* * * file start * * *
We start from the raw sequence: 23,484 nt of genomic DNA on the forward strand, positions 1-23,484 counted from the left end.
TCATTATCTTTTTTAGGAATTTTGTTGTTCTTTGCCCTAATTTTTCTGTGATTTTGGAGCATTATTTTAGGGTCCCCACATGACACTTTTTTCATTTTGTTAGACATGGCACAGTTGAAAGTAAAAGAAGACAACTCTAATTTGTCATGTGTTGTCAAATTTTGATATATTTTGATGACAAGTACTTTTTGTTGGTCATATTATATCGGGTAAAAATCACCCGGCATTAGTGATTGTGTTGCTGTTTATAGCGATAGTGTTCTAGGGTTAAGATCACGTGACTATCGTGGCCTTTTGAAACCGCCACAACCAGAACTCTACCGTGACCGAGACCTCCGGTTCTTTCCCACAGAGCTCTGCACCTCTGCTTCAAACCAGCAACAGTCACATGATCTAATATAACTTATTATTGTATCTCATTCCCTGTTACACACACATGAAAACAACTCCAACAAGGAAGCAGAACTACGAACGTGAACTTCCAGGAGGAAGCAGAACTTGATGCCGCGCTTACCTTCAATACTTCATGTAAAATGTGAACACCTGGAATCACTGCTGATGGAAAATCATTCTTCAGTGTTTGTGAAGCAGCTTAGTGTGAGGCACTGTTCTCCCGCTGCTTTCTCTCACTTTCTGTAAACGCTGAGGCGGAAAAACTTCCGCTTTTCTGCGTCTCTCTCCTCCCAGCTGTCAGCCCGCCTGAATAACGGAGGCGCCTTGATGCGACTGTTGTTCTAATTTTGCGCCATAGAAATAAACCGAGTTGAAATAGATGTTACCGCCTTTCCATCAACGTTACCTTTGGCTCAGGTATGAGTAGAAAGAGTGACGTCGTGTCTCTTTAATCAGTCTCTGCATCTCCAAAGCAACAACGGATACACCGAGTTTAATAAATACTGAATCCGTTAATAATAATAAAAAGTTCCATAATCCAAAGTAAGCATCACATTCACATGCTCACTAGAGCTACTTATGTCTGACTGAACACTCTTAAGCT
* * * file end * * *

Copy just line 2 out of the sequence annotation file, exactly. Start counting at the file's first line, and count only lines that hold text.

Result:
TCATTATCTTTTTTAGGAATTTTGTTGTTCTTTGCCCTAATTTTTCTGTGATTTTGGAGCATTATTTTAGGGTCCCCACATGACACTTTTTTCATTTTGTTAGACATGGCACAGTTGAAAGTAAAAGAAGACAACTCTAATTTGTCATGTGTTGTCAAATTTTGATATATTTTGATGACAAGTACTTTTTGTTGGTCATATTATATCGGGTAAAAATCACCCGGCATTAGTGATTGTGTTGCTGTTTATAGCGATAGTGTTCTAGGGTTAAGATCACGTGACTATCGTGGCCTTTTGAAACCGCCACAACCAGAACTCTACCGTGACCGAGACCTCCGGTTCTTTCCCACAGAGCTCTGCACCTCTGCTTCAAACCAGCAACAGTCACATGATCTAATATAACTTATTATTGTATCTCATTCCCTGTTACACACACATGAAAACAACTCCAACAAGGAAGCAGAACTACGAACGTGAACTTCCAGGAGGAAGCAGAACTTGATGCCGCGCTTACCTTCAATACTTCATGTAAAATGTGAACACCTGGAATCACTGCTGATGGAAAATCATTCTTCAGTGTTTGTGAAGCAGCTTAGTGTGAGGCACTGTTCTCCCGCTGCTTTCTCTCACTTTCTGTAAACGCTGAGGCGGAAAAACTTCCGCTTTTCTGCGTCTCTCTCCTCCCAGCTGTCAGCCCGCCTGAATAACGGAGGCGCCTTGATGCGACTGTTGTTCTAATTTTGCGCCATAGAAATAAACCGAGTTGAAATAGATGTTACCGCCTTTCCATCAACGTTACCTTTGGCTCAGGTATGAGTAGAAAGAGTGACGTCGTGTCTCTTTAATCAGTCTCTGCATCTCCAAAGCAACAACGGATACACCGAGTTTAATAAATACTGAATCCGTTAATAATAATAAAAAGTTCCATAATCCAAAGTAAGCATCACATTCACATGCTCACTAGAGCTACTTATGTCTGACTGAACACTCTTAAGCT